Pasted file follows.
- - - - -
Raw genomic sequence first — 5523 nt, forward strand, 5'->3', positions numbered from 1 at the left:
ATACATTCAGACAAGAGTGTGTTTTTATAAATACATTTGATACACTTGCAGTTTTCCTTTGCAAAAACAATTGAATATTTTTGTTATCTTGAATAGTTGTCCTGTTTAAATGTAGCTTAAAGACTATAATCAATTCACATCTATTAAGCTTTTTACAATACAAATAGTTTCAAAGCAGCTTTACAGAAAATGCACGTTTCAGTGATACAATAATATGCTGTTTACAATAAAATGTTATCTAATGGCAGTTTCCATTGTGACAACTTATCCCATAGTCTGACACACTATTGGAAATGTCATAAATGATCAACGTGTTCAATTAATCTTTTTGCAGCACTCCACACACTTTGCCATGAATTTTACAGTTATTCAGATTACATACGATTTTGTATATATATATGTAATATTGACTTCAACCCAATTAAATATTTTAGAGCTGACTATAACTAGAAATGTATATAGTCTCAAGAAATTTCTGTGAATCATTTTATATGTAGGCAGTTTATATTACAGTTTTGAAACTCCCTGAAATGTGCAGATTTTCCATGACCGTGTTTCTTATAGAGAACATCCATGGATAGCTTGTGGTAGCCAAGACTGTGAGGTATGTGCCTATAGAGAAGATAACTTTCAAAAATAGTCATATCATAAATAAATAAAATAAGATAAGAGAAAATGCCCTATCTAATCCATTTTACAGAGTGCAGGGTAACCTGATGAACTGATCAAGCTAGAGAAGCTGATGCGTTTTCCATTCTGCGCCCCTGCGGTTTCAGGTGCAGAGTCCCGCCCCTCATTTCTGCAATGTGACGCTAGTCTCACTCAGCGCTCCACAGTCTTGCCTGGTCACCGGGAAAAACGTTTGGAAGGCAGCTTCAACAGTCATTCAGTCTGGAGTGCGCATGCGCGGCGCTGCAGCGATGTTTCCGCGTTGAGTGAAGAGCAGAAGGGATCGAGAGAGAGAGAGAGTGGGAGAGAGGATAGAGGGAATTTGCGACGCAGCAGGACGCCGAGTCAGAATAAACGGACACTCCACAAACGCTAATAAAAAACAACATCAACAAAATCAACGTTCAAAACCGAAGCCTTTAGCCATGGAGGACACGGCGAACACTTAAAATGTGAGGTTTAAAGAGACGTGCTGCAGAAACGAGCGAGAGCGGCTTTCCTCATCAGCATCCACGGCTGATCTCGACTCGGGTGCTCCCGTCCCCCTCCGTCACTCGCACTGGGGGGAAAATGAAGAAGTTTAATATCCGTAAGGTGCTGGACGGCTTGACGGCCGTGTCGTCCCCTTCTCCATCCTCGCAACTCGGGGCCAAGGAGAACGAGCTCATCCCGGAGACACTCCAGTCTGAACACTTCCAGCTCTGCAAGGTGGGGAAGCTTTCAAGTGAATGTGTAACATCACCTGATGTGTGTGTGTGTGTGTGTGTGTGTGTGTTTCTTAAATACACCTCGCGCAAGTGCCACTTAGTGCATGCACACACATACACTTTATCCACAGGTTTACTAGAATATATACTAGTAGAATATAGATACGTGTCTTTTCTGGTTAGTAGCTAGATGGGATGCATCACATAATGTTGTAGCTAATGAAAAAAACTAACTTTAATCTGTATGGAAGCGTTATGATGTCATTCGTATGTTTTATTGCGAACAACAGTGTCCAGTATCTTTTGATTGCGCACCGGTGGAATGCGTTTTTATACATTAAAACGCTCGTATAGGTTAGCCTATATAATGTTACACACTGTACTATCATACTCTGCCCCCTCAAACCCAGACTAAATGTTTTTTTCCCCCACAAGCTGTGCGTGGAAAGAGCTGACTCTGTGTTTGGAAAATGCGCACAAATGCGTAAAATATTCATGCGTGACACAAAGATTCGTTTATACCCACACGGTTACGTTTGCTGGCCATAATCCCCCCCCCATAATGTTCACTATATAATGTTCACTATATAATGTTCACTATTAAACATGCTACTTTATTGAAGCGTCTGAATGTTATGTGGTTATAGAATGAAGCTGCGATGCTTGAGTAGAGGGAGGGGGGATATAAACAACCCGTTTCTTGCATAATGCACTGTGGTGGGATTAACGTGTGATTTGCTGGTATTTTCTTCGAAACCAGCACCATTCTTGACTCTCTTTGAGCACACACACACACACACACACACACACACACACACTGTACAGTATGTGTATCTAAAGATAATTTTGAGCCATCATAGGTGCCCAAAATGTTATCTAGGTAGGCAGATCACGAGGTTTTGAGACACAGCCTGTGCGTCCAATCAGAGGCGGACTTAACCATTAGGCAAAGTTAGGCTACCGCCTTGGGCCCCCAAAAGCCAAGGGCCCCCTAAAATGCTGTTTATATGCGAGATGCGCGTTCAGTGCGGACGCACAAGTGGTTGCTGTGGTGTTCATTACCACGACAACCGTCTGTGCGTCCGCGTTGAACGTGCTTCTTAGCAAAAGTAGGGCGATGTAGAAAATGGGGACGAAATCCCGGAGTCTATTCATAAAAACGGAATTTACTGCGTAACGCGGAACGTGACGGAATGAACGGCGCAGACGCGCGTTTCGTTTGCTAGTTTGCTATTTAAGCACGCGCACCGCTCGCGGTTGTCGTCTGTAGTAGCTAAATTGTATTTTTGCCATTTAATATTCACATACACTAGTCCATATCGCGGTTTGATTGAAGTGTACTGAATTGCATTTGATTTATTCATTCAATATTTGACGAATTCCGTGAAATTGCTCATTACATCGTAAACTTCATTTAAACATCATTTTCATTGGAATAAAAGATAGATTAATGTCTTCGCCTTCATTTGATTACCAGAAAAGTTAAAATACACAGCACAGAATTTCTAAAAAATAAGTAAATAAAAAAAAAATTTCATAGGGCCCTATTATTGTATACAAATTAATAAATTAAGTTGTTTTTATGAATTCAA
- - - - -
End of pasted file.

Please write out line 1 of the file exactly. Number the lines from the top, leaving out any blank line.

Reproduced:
Raw genomic sequence first — 5523 nt, forward strand, 5'->3', positions numbered from 1 at the left: